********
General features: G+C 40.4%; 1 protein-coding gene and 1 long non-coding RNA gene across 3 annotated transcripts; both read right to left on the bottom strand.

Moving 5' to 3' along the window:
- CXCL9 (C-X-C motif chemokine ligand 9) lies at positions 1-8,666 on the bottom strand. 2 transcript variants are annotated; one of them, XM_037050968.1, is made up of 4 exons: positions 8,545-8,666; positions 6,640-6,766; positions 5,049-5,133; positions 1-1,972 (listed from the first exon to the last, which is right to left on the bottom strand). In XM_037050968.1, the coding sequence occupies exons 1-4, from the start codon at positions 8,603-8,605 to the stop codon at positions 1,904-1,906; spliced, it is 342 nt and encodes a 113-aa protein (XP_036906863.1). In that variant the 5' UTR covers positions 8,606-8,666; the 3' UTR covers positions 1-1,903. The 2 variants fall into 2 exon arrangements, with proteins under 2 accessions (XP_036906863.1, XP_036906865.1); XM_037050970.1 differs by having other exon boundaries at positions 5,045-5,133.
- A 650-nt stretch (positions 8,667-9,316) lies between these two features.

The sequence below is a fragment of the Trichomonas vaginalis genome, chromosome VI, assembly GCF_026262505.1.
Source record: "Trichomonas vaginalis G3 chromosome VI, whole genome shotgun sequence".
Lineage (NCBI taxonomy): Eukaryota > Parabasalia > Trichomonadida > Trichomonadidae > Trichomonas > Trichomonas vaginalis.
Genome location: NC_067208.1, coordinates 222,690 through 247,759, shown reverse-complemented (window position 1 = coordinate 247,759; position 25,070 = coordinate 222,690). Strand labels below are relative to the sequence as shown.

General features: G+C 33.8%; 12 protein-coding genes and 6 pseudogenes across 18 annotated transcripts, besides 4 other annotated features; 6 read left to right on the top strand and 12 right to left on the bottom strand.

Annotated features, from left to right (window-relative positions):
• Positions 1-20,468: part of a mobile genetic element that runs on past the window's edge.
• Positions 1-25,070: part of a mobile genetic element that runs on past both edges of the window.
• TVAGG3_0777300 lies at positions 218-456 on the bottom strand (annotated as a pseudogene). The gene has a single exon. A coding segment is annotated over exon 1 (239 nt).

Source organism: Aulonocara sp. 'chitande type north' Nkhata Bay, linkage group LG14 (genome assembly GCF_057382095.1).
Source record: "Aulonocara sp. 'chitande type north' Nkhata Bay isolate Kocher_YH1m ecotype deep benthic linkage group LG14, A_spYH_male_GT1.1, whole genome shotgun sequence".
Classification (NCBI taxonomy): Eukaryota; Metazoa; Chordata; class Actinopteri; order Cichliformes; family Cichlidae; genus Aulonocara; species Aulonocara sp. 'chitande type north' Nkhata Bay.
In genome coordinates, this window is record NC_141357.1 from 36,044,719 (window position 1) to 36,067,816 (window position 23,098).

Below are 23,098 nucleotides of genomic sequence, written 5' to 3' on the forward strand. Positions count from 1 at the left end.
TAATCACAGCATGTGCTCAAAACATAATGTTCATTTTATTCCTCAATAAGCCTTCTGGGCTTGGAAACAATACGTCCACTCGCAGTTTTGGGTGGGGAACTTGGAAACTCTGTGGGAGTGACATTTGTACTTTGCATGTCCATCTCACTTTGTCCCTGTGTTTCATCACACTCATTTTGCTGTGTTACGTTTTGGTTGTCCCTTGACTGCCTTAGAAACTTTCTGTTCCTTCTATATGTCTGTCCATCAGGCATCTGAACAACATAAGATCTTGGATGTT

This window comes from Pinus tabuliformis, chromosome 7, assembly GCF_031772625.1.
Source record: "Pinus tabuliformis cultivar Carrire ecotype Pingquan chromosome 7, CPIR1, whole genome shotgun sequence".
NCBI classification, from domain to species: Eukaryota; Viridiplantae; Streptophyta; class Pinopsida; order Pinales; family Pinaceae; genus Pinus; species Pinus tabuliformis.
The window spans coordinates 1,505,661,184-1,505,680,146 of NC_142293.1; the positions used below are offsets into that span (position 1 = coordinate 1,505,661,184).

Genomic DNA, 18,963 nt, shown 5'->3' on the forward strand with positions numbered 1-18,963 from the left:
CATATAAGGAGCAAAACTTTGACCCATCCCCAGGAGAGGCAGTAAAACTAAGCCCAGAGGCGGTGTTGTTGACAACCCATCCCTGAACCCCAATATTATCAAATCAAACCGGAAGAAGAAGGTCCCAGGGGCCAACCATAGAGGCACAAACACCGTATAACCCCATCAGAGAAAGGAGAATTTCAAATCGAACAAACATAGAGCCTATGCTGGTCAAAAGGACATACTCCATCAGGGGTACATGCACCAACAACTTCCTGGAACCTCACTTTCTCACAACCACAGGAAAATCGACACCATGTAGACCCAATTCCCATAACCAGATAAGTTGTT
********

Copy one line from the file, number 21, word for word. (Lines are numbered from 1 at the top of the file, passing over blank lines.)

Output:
Source record: "Pinus tabuliformis cultivar Carrire ecotype Pingquan chromosome 7, CPIR1, whole genome shotgun sequence".